The toe was bothersome, but not being behind the plate was worse.
Ali Cerminara missed some action early in her senior year after surgery on her foot because of a bunion. When she returned, she saw time at designated hitter and the corner infield spots.
While glad to be back contributing to the Desert Vista lineup, she wasn’t at her normal position of catcher.
It’s who she is and what she does.
And it wasn’t a coincidence the team’s level of play increased once she was back behind the plate as the Cal State East Bay recruit hit .388 with 20 RBIs. Her season led her to being one of nine area players to earn All-Tribune honorable mention honors.
“Everyone feels so much more confident when she is back there,” Thunder coach Chris Crowl said during the season. “She is finally healthy for us and given us a big jolt. Maddie Kelly was catching for us and did a great job, but Ali knows (pitcher) Dani (Block) so well and (Dani) has a bounce in her step.
“Ali has meant so much to this program because of the way she plays the game and how everyone follows her lead.”
Mountain View softball knows a little something about having a player at that level.
The Toros’ Val Kaff has been pitching since age 6.
It’s the only position she’s played, and will continue to play. She enjoys being a focal point and being in control (mostly) of a game’s outcome.
Of course, it’s easy to say this when you’re possibly more responsible for a team’s success in 2013 than anyone else in Arizona.
Mountain View wasn’t prolific offensively (.298 team batting average and five runs per game average) or defensively in 2013, yet because of Kaff’s 0.81 earned run average, 431 strikeouts (which led Arizona and crushed her own school record of 301 set last year), the Toros won the Dorado Classic, earned the No. 5 seed in the Division I state tournament, and reached the semifinals.
“It made me mentally stronger because we better keep it close or go extra innings,” she said. “I didn’t really feel the pressure, but I knew I had to be on my game.”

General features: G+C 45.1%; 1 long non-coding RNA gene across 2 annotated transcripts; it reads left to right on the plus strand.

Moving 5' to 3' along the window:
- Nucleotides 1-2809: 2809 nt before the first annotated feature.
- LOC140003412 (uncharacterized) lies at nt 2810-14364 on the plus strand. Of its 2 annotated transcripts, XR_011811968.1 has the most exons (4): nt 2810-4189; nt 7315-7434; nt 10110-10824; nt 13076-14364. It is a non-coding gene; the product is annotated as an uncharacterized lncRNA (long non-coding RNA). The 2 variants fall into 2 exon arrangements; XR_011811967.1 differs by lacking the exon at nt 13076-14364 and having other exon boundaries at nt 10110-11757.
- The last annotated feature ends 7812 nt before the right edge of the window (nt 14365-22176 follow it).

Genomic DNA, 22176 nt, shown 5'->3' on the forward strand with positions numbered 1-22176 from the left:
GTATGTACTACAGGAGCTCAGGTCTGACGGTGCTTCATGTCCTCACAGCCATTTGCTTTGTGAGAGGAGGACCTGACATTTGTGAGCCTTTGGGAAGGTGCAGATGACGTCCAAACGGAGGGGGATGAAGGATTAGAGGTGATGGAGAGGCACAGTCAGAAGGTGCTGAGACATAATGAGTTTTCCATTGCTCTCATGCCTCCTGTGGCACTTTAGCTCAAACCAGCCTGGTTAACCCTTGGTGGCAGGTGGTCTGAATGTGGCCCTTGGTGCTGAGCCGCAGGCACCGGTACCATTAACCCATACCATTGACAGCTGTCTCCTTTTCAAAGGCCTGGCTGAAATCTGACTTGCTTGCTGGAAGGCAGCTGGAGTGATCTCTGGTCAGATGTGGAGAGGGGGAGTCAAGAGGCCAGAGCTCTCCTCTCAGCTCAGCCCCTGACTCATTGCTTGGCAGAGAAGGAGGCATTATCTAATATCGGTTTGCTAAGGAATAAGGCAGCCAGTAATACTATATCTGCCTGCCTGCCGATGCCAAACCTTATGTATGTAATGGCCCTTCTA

In strictly high school softball, she threw 456 innings since her sophomore year (she pitched part-time as a freshman), and at times the wear and tear showed physically and in performance by season’s end.
But not this year, and even though the 2013 Tribune Player of the Year was beaten by Chaparral in the semifinals (Kaff suffered a shoulder injury late in the game trying to dive back to a base), the Toros were understandably compelled to ride their senior ace for however long she could stand up.
“I don’t even count how many pitches I throw in a game,” she said.
Kaff threw 16 shutouts among her 27 wins this season, including a one-hit (the first batter of the game), 20-strikeout performance against Desert Vista in the second round of the state tournament, followed by a shutout of No. 1 seed Glendale Mountain Ridge.
Her next lineup of victims will come in college at Michigan State, which Kaff chose over San Diego, Utah and New Mexico State because of the lure of Big Ten softball and being surrounded by greenery.
Aware of how good the high school/club competition is in Arizona, Kaff might get her chance right away to find out how a major college conference fares against her fastball and riseball, since she said there are no plans to redshirt.
Kaff went to freshmen orientation in East Lansing recently, and with club ball tournaments filling her summer before leaving for school Aug. 23, the lack of vacation time might worry most, but doing anything else isn’t of interest, even if it means moving 1,500 miles away.
“It’s far, but I need that experience,” she said. “I always wanted to go to a big school and a big conference. I’m nervous about the winters, but our season is in spring and we have indoor (practices). The change of leaves and cool air will be nice.”
• Contact writer: (480) 898-7915 or JSkoda@ahwatukee.com. Follow him on Twitter @JSkodaAFN. Mark Heller is the East Valley Tribune sports editor. He can be reached at email@example.com or (480) 898-6576.
Memorable Moments from the 2013 Season
Four galore: There’s still no stopping Red Mountain. After winning an unprecedented fourth big-school state championship in their fifth consecutive trip to the finals, the Lions still may not be done. Behind a pair of top-notch pitchers in Bre Macha and Marian Ruf, a deep lineup led by Macha, Jordan Beck and Alyssa Fernandez, a whole lot of work on defense and a change in some attitudes from March to May, the Lions ravaged the competition by a 39-9 margin in the postseason. The Lions and Peoria Sunrise Mountain (Division II) left little doubt as to who the best teams in the state were in 2013.
Tournament treats: Plenty of non-Red Mountain side stories exploded throughout the season and postseason. Perry got off to a sizzling start to the season, which included capturing the Marcos de Niza/McClintock tournament title over Williams Field. Mountain View won the Dorado Classic in Tucson, and Xavier won both the Sun Blast and Gator Kickoff tournaments for a second consecutive season. Led by Tamara Statman and Margaret Stahm, Horizon won the Marcos de Niza/Dobson tournament in late February, then won the Desert Mountain tournament in late March by beating juggernauts Basha, Red Mountain and Canyon del Oro.